The decision is in. Federal Reserve Chair Jerome Powell said the Fed will aggressively dial back its bond-buying program and they see three rate hikes in 2022. Inflation is winning. I believe they are wrong-footed and late. The Fed’s move will make borrowing costs higher and add to the global slowdown outlook into mid-2022. In a word, “Stagflation.”
In his press conference, Powell noted the Fed is two meetings away from stopping their bond-buying and that raising rates won’t begin until bond buying ends.
Short-term interest rates are higher, the 10-year Treasury and 30-year Treasury rates are flat but lower since earlier in the year before inflation got out of the box. The 30-year Treasury yielded 2.50% in March 2021, touched 2.18% in October, and is at 1.84% at the time of this writing (December 15, 2021). Yields are just slightly higher after the Fed’s announcement.
Our dashboard of indicators follows below. Gold is in a sell and the S&P 500 Index Daily MACD Indicator moved back to a buy. No major changes since last week. Before you take a look at the dashboard, one quick comment on the outlook for the global economy. If a slowdown is coming, we’ll see it in the flattening of the yield curve (higher short-term rates and lower long-term rates… which is happening), and we’ll see it in the price of copper. Let’s take a look at “Dr. Copper.”
Dr. Copper – A Ph.D. in Economics
Copper is often said to have a “Ph.D. in economics” because of its ability to predict turning points in the global economy. It is because of copper’s widespread use in most sectors of the economy, from homes and factories to electronics, power generation, and transmission demand. Thus, the price of copper is viewed as a reliable leading indicator of global economic health.
The following chart, courtesy of StockCharts.com, plots the monthly price of copper back to 1972 (black line, top section). The red line in the top section is a 12-month Moving Average line. The bottom section plots a momentum indicator that measures various rates of change in price over different time frames (black line). To avoid going all-out quant goober on you, when the black and red lines cross, a signal is given. The green sections show an expanding economy and the white sections a slowing economy. Note the far right side (black line nearing cross below the red line) in the lower section of the chart.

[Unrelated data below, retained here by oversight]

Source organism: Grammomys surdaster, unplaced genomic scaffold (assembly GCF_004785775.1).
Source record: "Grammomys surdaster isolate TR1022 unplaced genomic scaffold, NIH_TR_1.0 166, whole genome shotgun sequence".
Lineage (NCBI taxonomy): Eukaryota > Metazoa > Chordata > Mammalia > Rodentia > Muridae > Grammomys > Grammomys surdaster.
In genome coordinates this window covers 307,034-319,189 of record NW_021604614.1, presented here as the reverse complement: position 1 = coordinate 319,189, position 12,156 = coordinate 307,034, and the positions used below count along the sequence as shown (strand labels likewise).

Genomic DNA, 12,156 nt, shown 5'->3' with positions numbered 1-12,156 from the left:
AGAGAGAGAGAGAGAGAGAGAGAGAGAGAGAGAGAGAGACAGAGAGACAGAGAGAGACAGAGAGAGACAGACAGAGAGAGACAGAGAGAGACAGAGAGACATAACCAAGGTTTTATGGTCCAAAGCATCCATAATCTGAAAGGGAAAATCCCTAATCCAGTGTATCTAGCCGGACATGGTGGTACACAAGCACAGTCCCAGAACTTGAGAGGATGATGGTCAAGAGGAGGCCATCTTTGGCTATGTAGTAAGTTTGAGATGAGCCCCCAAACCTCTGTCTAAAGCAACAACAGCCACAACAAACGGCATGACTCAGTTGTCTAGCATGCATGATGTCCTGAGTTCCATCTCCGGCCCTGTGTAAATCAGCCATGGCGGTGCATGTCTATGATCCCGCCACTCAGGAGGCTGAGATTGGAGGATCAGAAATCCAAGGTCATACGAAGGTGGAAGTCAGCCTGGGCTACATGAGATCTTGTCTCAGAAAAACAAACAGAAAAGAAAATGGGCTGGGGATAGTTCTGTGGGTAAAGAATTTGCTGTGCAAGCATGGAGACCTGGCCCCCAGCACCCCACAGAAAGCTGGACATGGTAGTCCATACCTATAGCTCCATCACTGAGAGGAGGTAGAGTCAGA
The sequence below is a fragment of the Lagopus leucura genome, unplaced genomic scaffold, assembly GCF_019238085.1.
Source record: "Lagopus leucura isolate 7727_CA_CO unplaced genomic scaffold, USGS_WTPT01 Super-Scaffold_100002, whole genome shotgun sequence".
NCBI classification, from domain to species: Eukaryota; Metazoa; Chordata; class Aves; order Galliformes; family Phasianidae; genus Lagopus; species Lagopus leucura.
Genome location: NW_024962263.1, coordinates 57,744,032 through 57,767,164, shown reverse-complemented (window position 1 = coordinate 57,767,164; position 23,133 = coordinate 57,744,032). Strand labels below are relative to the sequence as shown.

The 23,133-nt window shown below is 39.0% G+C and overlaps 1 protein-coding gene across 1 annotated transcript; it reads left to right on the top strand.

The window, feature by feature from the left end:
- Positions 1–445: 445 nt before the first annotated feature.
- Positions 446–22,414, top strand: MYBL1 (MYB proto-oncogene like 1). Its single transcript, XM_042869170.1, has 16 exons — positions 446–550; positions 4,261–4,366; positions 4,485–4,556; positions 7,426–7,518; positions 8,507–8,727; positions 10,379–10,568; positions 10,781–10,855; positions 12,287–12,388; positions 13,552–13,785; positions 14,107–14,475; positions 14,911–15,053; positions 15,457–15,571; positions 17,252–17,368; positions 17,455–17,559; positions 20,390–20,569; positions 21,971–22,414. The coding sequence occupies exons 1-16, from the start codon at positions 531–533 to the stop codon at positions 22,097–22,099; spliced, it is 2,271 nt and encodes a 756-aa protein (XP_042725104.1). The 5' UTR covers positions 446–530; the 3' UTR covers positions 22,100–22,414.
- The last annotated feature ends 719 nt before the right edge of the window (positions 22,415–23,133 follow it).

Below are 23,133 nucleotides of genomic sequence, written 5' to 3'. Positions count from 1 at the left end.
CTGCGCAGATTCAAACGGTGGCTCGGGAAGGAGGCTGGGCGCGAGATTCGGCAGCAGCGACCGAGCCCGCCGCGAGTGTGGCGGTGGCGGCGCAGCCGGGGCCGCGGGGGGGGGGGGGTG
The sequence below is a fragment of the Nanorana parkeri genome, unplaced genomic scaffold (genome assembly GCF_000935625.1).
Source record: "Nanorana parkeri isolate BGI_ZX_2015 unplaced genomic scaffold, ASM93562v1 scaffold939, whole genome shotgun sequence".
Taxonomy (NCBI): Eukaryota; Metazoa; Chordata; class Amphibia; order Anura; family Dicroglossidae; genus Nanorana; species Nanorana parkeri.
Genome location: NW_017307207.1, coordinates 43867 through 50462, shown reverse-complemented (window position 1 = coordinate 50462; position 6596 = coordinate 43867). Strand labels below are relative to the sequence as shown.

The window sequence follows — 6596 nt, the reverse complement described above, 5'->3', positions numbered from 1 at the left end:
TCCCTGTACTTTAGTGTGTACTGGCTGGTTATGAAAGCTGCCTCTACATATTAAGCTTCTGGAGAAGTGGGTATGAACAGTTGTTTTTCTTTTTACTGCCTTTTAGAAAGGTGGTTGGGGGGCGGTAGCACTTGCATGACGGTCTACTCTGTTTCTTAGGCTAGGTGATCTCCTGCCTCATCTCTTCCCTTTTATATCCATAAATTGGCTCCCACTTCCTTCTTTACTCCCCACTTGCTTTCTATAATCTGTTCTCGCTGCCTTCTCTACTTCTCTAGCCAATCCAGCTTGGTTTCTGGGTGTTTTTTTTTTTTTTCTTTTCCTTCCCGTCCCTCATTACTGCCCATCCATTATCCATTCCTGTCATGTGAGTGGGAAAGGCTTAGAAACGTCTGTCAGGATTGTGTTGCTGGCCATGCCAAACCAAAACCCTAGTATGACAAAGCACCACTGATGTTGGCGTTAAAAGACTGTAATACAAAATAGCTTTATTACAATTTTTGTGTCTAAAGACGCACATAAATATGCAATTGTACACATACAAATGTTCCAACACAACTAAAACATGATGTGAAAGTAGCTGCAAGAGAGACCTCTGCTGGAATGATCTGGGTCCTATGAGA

My fundamental view and, of course, I could be wrong, is that we are going to go into a major global slowdown into next summer. Dr. Copper is rolling over and nearing a bearish economic signal. Stay tuned.
Click HERE to see the Dashboard of Indicators in Wednesday’s Trade Signals post.
Not a recommendation for you to buy or sell any security. For information purposes only. Please talk with your advisor about needs, goals, time horizon, and risk tolerances.
Personal Note – Merry Christmas
Everyone is coming home for Christmas and Susan and I are very excited. We love when we are all together. And I’m sure you feel the same with your family.
Overall, I think we are ahead in the game in terms of gift buying. Thoughts of an early January ski trip have faded along with the poor snow conditions to date in the West. If we get a few days in the 40’s with little wind, the kids and I will be walking the course at Stonewall. Daddy will like that.
The wine cellar is stocked (Italian Brunellos, French Bordeaux, and California Cabs), cold IPAs are in the refrigerator, wood is next to the fireplace and the tree is up and looking good. I’ll be taking a few days off next week to relax with my family. There will be no On My Radar next week.
With red wine glass held high, here’s a toast from me to you. May joy and love be your greatest gifts.
Wishing you a warm and wonderful holiday.
Thanks for reading,
Stephen B. Blumenthal
Executive Chairman & CIO
CMG Capital Management Group, Inc.
Consider buying my newly published Forbes Book, described as follows:
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Stephen Blumenthal founded CMG Capital Management Group in 1992 and serves today as its Executive Chairman and CIO. Steve authors a free weekly e-letter entitled, “On My Radar.” Steve shares his views on macroeconomic research, valuations, portfolio construction, asset allocation and risk management.